The objection which is brought against this reasoning from Jer. iii. 9. “ I will remove the iniquity of that land in
* Isa. liii. 4,5. 1 Pet. ii. 21. & iii. 18. Matt. xvi. 21. Heb. v.7. & I. 8, 9. + Phil. ii. 6, 7.
one day,” is of no avail. That, from these words of the apostle, " We are sanctified through the offering of the body of Jesus once for all," is equally unsubstantial*. The inference to be drawn from these texts is not that the sufferings of Christ, antecedent to those on the cross, are not expiatory; but only that the atonement was consummated on the cross. In consequence of this consummation all the sins of all the elect were, in one day, blotted out. The reason why the apostle, by a figure common in all languages, refers the expiation of our sins to the one offering of Christ is, that his sufferings on the cross were the last and most piercing, without which all his antecedent sufferings would have been insufficient; as the payment of the last farthing completes the liquidation of the debt, and cancels the bond. Because he was inaugurated into his mediatory office, in the thirtieth year of his age, we may not thence infer, that previously to that time, he was neither a priest nor a victim; for by the same mode of reasoning, it would follow, that before thirty years of age he was not a Mediator. That Christ was in favour with God, that he was his well-beloved Son, nay, that he was sometimes in his life glorified, does not prove that he did not then bear the divine wrath. These two are not at all incompatible with each other. Christ, viewed in himself, never ceased to be most dearly beloved of his Father, not even in his excruciating tortures on the accursed tree, though, as our surety, he bore the load of the divine wrath, and was made a curse for us. It was not necessary that the punishments which Christ underwent should be so intense, that they could admit of no alleviations by which he might be animated to encounter gloriously that dreadful conflict, which was set before him.
II. We remark that in the actions and sufferings of Christ two things are to be considered their substance and their form. They are considered, in relation to their substance, when we examine their nature and intensity. The same actions and sufferings are considered formally when they are
• Heb. 2. 10.
examined as constituting a righteousness to be sustained before the tribunal of God. In the former light the actions and sufferings are many and various. In the second view of them they are to be considered under one form only, that of producing a whole, composed of all his actions and passions--a one and perfect righteousness: Whereas one action or passion alone cannot be said to effect a full atonement, because it is necessary that a perfect obedience should be connected with it. Hence, although various degrees and acts may be remarked in the obedience of Christ, which commenced at his birth, was continued through his life, and completed at his death, yet it is unique, as to the completion of the work of salvation, and the righteousness which it accomplishes.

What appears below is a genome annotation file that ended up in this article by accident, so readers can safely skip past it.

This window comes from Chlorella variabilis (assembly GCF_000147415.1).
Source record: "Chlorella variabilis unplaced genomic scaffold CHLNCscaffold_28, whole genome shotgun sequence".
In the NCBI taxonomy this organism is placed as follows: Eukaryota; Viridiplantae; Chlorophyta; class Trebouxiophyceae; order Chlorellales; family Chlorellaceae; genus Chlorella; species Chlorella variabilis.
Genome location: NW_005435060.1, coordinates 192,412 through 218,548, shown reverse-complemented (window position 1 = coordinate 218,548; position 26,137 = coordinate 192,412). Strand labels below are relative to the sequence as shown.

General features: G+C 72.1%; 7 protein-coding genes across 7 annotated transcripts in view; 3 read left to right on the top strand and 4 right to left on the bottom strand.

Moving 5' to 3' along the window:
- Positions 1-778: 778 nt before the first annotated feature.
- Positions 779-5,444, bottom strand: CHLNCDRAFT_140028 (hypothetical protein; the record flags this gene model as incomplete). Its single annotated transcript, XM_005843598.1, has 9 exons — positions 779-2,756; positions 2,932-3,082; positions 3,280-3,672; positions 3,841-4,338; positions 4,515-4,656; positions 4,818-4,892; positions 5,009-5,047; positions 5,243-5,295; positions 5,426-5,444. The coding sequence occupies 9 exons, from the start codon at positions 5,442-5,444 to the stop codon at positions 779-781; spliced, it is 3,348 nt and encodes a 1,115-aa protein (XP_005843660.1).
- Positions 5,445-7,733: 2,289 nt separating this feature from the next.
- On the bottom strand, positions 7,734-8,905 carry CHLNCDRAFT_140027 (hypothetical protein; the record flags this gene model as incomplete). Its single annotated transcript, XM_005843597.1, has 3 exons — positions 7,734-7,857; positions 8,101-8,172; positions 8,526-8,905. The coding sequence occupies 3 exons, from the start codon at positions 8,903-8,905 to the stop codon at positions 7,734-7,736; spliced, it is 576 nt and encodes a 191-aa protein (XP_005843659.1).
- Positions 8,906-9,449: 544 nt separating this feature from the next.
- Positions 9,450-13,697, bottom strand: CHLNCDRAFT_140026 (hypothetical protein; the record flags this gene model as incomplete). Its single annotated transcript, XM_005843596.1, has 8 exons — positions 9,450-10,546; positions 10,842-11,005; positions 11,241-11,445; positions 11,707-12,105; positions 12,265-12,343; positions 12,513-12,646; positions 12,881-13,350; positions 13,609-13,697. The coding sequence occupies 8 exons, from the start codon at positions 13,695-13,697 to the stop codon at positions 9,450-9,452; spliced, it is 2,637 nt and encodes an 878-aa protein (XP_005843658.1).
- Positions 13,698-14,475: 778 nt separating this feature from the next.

III. We remark that there is in the obedionce of Christ a twofold efficacy. The one is expiatory, that by which we are freed from those punishments, to which we were liable on account of sin. The other is a meritorious efficacy, by which through the remission of our sins, a title to eternal life and salvation, has been acquired for us. For as sin has brought upon us two evils—the loss of life, and exposure to death; so redemption must procure two benefits-liberation from death, and a title to life: or, deliverance from hell and an introduction into heaven. To this purpose various passages of scripture are pertinent; which clearly express those two benefits.“ To make reconciliation for iniquity, and to bring in an everlasting righteousness."* " Christ hath redeemed us from the law being made a curse for us--that the blessing of Abraham might come on the Gentiles."| “God sent forth his Son to redeem them that were under the law, that we might receive the adoption of sons.” I “We were reconciled to God by the death of his Son, much more being reconciled we shall be saved by his life.”“ That they may receive forgiveness of sins, and inheritance among them which are sanctified.”ll
• Dan. ix. 24. $ Rom. v. 10.
# Ibid. iv. 4.
| Gal. iii. 13, 14.